Nov 20, 2013 - By Steven R. PeckBob Peterson brought some newspaper clippings about the New River Gorge Bridge near Charleston, W.V. That bridge is on the other side of the continent, but there is a local connection.
It is a spectacular structure, 3,000 feet across a gap 876 feet above the river below. In West Virginia it is, understandably, a major tourist attraction as well as a transportation centerpiece and a state landmark. It's recently been added to the National Register of Historic Places.
The clipping from the Charleston Gazette-Mail showed pictures of people jumping off the bridge with parachutes.
The New River Gorge Bridge couldn't have been built without Fremont County. All the iron used to construct the steel bridge, which was completed in 1977, was mined at the old Atlantic City mine southwest of Lander. Bob Peterson worked there before the mine closed 30 years ago.
Bob noted that construction steel made from Atlantic City taconite could be twisted without compromising its integrity to a greater extent than any other steel in the country.
He recalled as well how it didn't really need to be painted, because the surface rust bound to integral steel beneath the surface actually created an almost impenetrable surface for construction. An example locally can be found at the walking bridge over the Little Wind River just south of Riverton.
A military buddy of Peterson's lives in West Virginia and keeps him up to date on goings-on there. His name is Bob also (Kosky), and, continuing the coincidences, both their wives are named Caroline. The Koskys mailed the clippings.
Bob Peterson, who is well known locally as a pilot and flying enthusiast among other things, put in some productive years at the Atlantic City mine.
"That was a good job while it lasted," he says. "But I could have used two or three more years."
It's now been about 40 days since we last "missed the mail," meaning we have handed over the to-be-mailed editions of The Ranger to the post office before 3:30 p.m., in time to meet the recently adjusted deadline to ensure -- supposedly -- timely delivery of the paper in the next day's mail within Fremont County.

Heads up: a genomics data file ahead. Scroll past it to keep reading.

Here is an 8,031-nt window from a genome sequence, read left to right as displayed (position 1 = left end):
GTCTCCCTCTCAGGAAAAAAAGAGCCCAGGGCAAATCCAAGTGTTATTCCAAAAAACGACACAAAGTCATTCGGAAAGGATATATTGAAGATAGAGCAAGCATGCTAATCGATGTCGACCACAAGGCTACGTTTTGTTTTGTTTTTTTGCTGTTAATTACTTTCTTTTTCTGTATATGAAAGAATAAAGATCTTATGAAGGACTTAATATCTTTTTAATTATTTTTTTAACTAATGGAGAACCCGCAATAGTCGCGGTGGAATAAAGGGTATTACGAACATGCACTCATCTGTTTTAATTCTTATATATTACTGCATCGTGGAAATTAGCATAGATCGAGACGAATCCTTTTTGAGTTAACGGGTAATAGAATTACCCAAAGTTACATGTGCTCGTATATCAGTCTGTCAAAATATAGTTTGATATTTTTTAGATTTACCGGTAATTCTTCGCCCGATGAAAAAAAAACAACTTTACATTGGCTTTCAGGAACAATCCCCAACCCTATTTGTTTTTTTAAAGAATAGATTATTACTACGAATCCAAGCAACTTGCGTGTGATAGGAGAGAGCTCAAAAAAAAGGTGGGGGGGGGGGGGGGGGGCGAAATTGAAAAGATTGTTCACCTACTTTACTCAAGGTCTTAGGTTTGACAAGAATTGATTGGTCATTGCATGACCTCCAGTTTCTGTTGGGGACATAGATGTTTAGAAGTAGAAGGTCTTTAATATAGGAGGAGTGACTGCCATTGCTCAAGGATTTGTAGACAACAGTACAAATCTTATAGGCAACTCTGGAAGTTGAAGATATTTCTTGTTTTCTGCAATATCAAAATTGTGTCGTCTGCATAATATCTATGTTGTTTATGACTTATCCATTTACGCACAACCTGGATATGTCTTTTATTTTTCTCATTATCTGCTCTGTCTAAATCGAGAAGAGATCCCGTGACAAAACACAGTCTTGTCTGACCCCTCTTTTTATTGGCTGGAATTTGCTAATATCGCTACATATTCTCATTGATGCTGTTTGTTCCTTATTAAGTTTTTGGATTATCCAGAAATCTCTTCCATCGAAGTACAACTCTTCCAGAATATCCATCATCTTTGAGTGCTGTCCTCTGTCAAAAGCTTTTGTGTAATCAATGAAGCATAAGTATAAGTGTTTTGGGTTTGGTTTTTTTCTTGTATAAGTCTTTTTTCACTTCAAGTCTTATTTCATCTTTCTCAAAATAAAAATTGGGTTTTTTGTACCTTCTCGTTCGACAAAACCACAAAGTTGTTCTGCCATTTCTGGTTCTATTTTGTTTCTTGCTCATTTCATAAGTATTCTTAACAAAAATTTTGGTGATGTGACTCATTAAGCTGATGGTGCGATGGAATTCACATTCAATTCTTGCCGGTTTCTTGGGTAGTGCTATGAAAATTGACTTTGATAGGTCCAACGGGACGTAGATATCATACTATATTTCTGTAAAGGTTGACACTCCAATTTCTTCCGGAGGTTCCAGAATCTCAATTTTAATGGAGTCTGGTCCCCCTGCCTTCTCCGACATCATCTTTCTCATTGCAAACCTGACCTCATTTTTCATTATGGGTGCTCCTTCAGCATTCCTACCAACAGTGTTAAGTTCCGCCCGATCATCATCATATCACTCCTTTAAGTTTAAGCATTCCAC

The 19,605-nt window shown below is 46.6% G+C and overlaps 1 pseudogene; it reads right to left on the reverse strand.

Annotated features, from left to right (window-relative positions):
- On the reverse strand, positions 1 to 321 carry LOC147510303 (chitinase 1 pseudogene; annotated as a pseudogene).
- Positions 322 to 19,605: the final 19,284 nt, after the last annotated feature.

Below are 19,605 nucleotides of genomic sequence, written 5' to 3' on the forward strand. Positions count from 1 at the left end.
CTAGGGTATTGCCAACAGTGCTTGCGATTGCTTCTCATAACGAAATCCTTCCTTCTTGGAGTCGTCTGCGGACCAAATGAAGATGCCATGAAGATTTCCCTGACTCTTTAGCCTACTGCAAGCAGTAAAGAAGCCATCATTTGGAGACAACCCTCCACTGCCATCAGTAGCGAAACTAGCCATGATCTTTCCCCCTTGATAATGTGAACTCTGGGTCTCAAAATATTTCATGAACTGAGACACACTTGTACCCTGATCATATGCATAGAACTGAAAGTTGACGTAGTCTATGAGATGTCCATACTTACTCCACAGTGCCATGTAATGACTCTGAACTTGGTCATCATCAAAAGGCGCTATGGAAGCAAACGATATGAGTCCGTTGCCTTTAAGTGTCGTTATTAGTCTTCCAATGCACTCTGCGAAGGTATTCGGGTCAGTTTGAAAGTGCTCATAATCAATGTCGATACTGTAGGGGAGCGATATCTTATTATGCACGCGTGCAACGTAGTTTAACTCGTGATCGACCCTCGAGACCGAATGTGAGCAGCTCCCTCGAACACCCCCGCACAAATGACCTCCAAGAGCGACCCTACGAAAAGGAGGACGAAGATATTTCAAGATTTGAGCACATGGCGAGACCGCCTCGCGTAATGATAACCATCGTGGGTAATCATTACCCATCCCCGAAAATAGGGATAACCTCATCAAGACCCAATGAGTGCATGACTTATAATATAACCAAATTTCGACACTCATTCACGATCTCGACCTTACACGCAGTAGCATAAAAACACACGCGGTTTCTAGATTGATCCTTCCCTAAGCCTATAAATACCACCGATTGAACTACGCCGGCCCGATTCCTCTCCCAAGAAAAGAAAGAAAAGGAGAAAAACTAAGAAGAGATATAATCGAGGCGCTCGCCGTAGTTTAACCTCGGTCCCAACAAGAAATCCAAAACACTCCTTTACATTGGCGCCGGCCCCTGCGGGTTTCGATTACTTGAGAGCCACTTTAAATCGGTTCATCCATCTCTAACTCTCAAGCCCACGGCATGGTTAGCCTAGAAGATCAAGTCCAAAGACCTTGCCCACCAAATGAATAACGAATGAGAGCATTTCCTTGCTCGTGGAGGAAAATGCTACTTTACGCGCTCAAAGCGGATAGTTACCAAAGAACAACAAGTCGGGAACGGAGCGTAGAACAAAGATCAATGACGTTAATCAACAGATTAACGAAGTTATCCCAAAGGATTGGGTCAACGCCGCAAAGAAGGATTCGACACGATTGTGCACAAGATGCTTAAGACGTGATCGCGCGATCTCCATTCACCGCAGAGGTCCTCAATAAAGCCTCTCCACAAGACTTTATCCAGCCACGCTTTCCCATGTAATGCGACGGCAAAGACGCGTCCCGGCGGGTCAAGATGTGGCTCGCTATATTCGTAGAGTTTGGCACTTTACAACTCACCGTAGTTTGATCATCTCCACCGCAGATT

The post office moved us first from 5:30 p.m. to 4:30 p.m., then to 3:30 p.m. As we predicted at the time last spring, complying with the much earlier deadline took some doing, but we now have the hang of it pretty well.
If we go a full calendar month without missing, we might stop the daily posting of our post office delivery time every day. We'll see.
A couple of weeks back in his Sunday column, staff writer Randy Tucker wrote a nice piece touching on the recent death of original Mercury astronaut Gordon Cooper. It was a good column -- Randy is the defending Wyoming Press Association daily newspaper columnist of the year -- but there was just one problem. The astronaut who had just died was Scott Carpenter, not Gordon Cooper, who died nine years earlier.
I don't know how this kind of stuff happens occasionally, and neither does Randy, but it has happened to both of us -- and to virtually everyone else who works in the community-sized newspaper business.
Oddly, though, not one reader noticed the error -- or, at least, not one reader called to correct us. I don't know if that's a good thing or not. For review, the original "Mercury Seven" spacemen were Alan Shepard, Gus Grissom, John Glenn, Gordon Cooper, Scott Carpenter, Wall Schirra and Deke Slayton (and, yes, I named them from memory, thank you very much).
I'm not sure if Carpenter was among the several NASA astronauts who took part in the Lander One Shot Antelope Hunt in the 1960s. A quick flip through the archives didn't spot him, but he might have been here. Both Wally Schirra and Jim Lovell, the hero of the near-disaster that was Apollo 13 ("Houston, we have a problem"), did hunt the One Shot. Our archives have pictures of many celebrities, politicians and business bigwigs flying commercial planes into Riverton Regional Airport.
The astronauts were all pilots, remember, and often they had their own planes. Maybe Scott Carpenter jetted straight to Lander in his own aircraft. Does anyone out there remember if he ever was at the One Shot?
On Sunday we asked readers to help with identifications of four high school cheerleaders from Lander pictured in our usual Sunday feature called "The Way It Was."
Through Wednesday morning, five people had responded, each with a tidbit about that picture, which was published 60 years ago this month. One caller argued about the date, however, insisting that the picture was from 1954, not 1953. I didn't really know how to answer that one -- the front page of an early Ranger, dated Nov. 10, 1953, was open on my desk at the exact moment I took the call, nestled in a big bound volume of papers from October and November of '53. "Chamber to protest freight increase," reads one prominent headline from that day, referring to a disagreement between local merchants and the Chicago and North Western Railroad.
Anyway, the assistance is appreciated. We'll run the picture again this Sunday, this time with everyone identified. The reader contributions will make the paper better this week, and we thank these helpers for Riding With the Rangers.
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